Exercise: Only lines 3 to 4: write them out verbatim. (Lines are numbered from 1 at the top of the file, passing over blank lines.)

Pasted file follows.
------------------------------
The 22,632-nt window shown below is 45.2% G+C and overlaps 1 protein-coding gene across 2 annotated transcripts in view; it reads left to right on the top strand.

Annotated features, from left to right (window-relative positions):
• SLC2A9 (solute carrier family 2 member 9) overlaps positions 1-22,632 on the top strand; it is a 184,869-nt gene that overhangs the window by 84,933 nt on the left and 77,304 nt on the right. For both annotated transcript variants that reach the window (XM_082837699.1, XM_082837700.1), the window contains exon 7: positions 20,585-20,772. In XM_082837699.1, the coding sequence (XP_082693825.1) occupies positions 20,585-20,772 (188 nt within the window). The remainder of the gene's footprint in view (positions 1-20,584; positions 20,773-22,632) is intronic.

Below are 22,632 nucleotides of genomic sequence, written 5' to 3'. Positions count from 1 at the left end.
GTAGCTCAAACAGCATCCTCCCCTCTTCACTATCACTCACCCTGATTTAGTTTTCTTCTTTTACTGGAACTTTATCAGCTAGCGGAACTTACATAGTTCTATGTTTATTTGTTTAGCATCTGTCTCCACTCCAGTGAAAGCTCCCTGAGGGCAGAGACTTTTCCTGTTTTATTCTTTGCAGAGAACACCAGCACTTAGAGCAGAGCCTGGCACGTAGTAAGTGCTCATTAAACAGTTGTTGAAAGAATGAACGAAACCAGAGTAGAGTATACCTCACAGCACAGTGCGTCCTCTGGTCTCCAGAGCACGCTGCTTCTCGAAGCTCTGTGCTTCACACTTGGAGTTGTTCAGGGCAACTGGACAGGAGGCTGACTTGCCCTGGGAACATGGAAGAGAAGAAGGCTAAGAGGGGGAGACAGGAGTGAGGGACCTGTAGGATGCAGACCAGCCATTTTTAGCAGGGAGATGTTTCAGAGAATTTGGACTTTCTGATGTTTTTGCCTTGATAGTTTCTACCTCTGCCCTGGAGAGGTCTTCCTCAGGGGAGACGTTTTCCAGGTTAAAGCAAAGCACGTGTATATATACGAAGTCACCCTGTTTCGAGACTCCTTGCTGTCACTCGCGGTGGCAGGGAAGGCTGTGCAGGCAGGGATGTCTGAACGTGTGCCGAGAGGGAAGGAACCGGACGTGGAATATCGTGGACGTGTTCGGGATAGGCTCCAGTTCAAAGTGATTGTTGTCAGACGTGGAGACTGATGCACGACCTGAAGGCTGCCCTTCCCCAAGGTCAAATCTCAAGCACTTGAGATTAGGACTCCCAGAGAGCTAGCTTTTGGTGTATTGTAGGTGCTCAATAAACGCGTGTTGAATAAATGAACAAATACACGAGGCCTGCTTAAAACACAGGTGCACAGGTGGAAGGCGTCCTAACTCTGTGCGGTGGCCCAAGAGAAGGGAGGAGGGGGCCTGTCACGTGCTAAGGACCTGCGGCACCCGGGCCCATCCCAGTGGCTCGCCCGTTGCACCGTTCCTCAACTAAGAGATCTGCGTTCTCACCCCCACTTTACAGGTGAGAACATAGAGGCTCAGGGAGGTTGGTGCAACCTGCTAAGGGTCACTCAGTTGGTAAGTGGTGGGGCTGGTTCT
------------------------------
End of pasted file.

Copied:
• SLC2A9 (solute carrier family 2 member 9) overlaps positions 1-22,632 on the top strand; it is a 184,869-nt gene that overhangs the window by 84,933 nt on the left and 77,304 nt on the right. For both annotated transcript variants that reach the window (XM_082837699.1, XM_082837700.1), the window contains exon 7: positions 20,585-20,772. In XM_082837699.1, the coding sequence (XP_082693825.1) occupies positions 20,585-20,772 (188 nt within the window). The remainder of the gene's footprint in view (positions 1-20,584; positions 20,773-22,632) is intronic.

Below are 22,632 nucleotides of genomic sequence, written 5' to 3'. Positions count from 1 at the left end.